In what was rather a chaos-infused campaign from the get-go, Detroit stumbled and crawled their way to their third consecutive under .500 campaign, ultimately leading to former head coach Matt Patricia’s dismissal following the Lions’ annual Thanksgiving appearance. Despite the negativity, drama, and criticism of play, there was, however, a flash of light in the darkness in the form of tight end T.J. Hockenson.
A bruising, yet smooth and agile athlete, Hockenson, the eighth overall selection in the 2019 draft, has begun to round into form. And despite the ongoing rebuild that is the Detroit Lions organization, Hockenson now eyes the 2021 season as a potential year of dominance with newly acquired signal-caller Jared Goff.
As the leader of the pack in Los Angeles, Goff was average, at best. Arm talent, of course, NFL-ready frame, okay, but the translation from the meeting room to the turf just never correlated, ultimately leading to the Rams’ decision to make a move for longtime Lions gun-slinger Matthew Stafford in exchange for the former 2016 No. 1 overall selection in Goff.
And although Goff has had both his flickers of brilliance and moments that make you scratch your head, when you microscope what Goff did do well in a Rams uniform and how it translates to Detroit, and specifically, Hockenson, there is room for optimism if you’re newly-minted head coach Dan Campbell.
As a 22-year old rookie in 2019, Hockenson was used as a customary aspect of the Lions’ offense. What I mean by that was Hockenson, a fantastic blocker and in-line mover while at Iowa, was used primarily as an extension of the offensive line to make room for Kerryon Johnson in the run game. And while those are expected duties for tight ends at the NFL level, selecting Hockenson in the top 10 to serve as an undersized tackle is just ludicrous.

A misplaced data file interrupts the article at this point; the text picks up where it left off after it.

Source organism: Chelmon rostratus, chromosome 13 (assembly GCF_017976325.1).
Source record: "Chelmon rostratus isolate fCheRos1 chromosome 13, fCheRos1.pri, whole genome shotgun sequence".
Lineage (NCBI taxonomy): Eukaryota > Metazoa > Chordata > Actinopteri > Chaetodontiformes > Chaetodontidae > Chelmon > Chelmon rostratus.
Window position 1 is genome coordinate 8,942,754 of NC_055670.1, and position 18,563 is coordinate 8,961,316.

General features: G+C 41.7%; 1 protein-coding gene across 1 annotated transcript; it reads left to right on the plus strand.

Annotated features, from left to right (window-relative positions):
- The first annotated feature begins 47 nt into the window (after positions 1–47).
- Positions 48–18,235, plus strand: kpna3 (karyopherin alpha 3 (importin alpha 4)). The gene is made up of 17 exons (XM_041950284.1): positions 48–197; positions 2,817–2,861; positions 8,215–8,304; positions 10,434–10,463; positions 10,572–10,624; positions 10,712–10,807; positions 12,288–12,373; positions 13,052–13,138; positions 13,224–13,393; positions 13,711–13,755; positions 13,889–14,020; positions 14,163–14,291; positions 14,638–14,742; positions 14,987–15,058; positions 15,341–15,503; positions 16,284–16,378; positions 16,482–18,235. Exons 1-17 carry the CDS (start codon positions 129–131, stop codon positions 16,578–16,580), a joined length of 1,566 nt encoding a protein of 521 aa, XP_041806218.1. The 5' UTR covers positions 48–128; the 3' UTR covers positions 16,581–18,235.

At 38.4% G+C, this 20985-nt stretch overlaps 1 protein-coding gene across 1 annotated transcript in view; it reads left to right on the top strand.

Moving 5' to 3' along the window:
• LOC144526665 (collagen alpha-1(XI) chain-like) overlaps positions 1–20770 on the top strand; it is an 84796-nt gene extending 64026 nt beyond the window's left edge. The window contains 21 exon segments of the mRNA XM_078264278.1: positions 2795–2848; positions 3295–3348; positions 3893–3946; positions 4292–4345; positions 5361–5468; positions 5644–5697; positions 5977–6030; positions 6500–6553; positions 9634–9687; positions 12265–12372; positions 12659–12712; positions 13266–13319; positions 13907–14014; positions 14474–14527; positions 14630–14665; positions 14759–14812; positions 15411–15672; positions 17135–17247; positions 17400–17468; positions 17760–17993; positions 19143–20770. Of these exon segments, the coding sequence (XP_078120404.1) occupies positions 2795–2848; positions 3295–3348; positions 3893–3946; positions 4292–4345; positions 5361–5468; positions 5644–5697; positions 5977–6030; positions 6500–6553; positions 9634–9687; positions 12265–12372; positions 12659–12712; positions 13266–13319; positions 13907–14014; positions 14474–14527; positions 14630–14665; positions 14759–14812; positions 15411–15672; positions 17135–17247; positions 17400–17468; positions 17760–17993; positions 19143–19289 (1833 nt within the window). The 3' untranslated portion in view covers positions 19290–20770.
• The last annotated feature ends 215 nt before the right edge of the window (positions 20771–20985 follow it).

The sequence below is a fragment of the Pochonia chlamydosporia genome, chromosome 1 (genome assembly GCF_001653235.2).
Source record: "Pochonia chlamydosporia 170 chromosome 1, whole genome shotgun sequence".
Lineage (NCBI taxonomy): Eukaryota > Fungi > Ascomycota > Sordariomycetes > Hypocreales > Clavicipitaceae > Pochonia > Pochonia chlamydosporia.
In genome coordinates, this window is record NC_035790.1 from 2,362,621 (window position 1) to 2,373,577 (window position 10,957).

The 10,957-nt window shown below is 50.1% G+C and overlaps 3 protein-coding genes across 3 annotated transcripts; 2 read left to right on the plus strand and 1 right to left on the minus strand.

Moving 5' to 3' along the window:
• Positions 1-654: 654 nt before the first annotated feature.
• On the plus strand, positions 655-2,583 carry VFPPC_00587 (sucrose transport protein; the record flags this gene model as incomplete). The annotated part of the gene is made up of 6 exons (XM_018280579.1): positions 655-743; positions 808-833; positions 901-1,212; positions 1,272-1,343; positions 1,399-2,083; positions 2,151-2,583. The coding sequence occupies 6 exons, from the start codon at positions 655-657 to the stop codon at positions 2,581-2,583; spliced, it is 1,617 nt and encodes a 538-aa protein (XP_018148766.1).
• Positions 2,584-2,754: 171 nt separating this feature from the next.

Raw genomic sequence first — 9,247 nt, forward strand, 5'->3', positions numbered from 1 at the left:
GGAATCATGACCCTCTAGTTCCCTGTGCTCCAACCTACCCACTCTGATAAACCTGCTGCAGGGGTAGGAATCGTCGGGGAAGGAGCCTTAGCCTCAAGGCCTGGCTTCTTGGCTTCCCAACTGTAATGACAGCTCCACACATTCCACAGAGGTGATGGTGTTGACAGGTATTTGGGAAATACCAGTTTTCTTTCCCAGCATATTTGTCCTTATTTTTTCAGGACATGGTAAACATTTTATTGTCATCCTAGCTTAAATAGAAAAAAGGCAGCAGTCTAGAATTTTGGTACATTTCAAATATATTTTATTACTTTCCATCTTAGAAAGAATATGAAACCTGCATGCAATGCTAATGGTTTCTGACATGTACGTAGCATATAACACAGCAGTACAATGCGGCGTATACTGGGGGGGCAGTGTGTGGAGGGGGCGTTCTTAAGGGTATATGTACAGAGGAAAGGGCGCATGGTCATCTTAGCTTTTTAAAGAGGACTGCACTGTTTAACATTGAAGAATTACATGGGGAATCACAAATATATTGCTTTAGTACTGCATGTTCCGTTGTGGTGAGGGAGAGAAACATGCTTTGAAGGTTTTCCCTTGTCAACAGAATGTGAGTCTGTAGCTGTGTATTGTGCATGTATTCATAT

2020 was a flip of the script.
The COVID-rattled campaign provided a glimpse into the elite ability Hockenson has as he looks to develop into one of the league’s top young weapons for a rather inept pass-catching unit in Detroit.
“The sky's the limit for this kid,” Lions tight end coach Ben Johnson recently said.
A Pro Bowl honoree in his sophomore campaign, Hockenson was an entirely different athlete in 2020, finishing in the top five among all tight ends in targets (101), receptions (67), and receiving yards (723), while tripling his touchdown total from just two in 2019 to six last fall. A contributing factor to his success was his ability to stay healthy, as Hockenson started all 16 games for the Lions after missing four games the season prior to a nagging lower-body injury.
Now working in tandem with Goff, who enjoyed success with tight ends Tyler Higbee and Gerald Everett over the years in Los Angeles, the sky truly could be the limit for an all-around talent like Hockenson who is now the de facto target hog in what will be a trial-by-fire offense under new offensive coordinator Anthony Lynn—who joins the Lions after four seasons with the Los Angeles Chargers in which he coached Hunter Henry into the talent Bill Belichick will look to deploy in New England.
Whether the Lions use multiple variations of 12-personnel (two tight-ends) like the Rams, including the usage of Hockenson at H-back to throw unique looks at opposing defenses, remains to be seen, but the floor of Hockenson’s success in a year where the Lions have absolutely everything to gain is substantial.
Gone are the talents in Kenny Golladay and Marvin Jones to steal targets. The Lions are a one-man show in the passing game as we creep into training camp. With fresh faces in the front office, new voices in the locker room, and a shiny new talent under center, Hockenson’s rapid progression into one of the league’s premier tight end talents could enter warp speed as he approaches his third season in Detroit.